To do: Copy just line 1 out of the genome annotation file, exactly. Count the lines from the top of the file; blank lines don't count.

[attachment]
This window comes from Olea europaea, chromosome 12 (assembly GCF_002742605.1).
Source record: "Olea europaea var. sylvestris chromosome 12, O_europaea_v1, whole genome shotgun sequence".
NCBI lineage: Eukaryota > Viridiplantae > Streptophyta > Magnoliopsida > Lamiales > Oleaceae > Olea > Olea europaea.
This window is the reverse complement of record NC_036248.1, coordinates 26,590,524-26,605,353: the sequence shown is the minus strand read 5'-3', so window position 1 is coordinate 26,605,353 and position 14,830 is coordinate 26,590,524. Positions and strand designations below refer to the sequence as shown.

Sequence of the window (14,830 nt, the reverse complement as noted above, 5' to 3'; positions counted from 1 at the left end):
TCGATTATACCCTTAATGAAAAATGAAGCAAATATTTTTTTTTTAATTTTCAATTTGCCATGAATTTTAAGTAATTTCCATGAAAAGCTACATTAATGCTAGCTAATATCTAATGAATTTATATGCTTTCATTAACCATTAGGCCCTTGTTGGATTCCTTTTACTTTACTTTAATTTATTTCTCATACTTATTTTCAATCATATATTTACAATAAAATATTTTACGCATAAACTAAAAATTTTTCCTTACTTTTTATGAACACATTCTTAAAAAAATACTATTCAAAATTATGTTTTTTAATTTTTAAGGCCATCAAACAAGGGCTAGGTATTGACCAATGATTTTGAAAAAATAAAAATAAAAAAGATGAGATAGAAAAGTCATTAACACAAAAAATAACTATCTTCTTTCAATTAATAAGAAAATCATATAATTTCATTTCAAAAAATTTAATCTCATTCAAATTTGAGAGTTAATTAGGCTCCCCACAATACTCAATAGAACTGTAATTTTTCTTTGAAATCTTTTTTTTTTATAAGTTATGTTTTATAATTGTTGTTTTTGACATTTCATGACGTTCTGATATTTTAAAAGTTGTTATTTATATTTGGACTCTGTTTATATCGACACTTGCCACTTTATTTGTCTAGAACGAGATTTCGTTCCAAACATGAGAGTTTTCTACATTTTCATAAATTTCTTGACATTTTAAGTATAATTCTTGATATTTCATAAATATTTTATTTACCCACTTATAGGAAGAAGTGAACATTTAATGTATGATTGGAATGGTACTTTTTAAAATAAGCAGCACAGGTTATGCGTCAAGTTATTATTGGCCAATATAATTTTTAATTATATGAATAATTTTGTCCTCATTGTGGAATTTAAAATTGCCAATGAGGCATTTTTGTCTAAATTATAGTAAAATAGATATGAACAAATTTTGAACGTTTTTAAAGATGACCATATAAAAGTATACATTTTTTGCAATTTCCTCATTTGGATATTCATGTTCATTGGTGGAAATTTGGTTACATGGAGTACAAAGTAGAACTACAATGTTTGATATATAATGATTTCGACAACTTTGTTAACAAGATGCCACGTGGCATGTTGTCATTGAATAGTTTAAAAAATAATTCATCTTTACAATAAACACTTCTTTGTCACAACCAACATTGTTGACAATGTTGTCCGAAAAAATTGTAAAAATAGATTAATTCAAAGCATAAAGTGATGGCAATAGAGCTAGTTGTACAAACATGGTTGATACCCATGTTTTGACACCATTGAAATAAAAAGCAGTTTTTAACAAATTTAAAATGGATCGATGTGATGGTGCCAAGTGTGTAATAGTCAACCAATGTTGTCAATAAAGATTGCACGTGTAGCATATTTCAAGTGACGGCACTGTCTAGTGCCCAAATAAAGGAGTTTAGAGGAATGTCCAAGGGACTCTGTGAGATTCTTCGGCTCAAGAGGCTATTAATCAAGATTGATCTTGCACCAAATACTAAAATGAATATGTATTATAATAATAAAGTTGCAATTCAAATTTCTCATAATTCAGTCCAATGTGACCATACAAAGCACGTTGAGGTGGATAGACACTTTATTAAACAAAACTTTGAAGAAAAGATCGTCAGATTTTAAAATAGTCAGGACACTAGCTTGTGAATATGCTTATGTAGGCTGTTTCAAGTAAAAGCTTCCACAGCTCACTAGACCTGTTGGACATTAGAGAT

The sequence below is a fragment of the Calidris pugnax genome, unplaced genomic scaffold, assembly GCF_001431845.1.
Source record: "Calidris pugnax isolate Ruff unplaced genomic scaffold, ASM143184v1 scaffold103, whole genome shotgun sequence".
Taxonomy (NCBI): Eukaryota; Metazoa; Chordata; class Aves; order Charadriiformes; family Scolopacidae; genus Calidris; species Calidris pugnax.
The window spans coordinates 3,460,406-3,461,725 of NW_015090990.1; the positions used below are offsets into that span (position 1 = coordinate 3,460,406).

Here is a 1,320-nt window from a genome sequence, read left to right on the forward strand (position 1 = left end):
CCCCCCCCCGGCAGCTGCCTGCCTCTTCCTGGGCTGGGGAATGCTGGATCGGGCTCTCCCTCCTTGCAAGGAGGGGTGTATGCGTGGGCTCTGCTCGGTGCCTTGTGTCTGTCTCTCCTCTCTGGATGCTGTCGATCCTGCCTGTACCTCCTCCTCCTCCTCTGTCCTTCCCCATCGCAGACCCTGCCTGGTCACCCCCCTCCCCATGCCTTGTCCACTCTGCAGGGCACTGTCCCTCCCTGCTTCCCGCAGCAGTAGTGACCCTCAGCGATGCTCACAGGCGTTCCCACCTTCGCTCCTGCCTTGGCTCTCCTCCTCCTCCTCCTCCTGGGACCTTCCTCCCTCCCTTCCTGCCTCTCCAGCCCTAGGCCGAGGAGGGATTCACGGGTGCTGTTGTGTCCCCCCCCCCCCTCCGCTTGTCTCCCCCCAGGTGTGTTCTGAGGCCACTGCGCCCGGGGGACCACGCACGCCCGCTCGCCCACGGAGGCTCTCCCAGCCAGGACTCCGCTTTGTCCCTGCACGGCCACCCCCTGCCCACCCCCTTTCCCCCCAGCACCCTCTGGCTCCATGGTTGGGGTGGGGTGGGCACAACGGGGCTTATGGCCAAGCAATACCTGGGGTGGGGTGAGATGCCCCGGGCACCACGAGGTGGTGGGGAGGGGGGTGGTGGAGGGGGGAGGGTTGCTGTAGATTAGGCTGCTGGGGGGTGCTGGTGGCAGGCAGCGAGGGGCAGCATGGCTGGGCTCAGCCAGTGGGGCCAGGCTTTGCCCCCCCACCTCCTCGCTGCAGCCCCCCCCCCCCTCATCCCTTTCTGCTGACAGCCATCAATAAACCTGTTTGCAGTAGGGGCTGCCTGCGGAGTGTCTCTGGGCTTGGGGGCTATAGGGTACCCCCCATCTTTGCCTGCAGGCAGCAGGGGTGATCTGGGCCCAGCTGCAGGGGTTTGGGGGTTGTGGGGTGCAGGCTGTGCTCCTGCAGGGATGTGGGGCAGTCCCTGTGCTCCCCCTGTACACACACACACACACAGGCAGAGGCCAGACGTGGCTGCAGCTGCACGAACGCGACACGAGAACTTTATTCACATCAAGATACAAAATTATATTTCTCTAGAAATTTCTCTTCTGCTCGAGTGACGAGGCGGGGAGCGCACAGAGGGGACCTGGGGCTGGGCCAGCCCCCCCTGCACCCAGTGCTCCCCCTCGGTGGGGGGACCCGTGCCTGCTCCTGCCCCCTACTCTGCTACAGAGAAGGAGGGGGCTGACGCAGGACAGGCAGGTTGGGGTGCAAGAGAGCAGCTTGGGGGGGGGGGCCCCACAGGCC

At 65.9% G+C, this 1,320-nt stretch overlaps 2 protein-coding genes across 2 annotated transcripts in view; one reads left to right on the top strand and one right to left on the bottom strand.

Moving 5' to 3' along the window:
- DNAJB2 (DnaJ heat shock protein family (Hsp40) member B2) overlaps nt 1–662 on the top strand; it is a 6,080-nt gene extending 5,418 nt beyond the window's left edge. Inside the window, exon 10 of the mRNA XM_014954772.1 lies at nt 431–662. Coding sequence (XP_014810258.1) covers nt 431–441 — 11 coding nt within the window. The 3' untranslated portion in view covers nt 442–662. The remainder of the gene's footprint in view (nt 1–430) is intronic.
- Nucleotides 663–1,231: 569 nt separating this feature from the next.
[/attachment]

This window comes from Olea europaea, chromosome 12 (assembly GCF_002742605.1).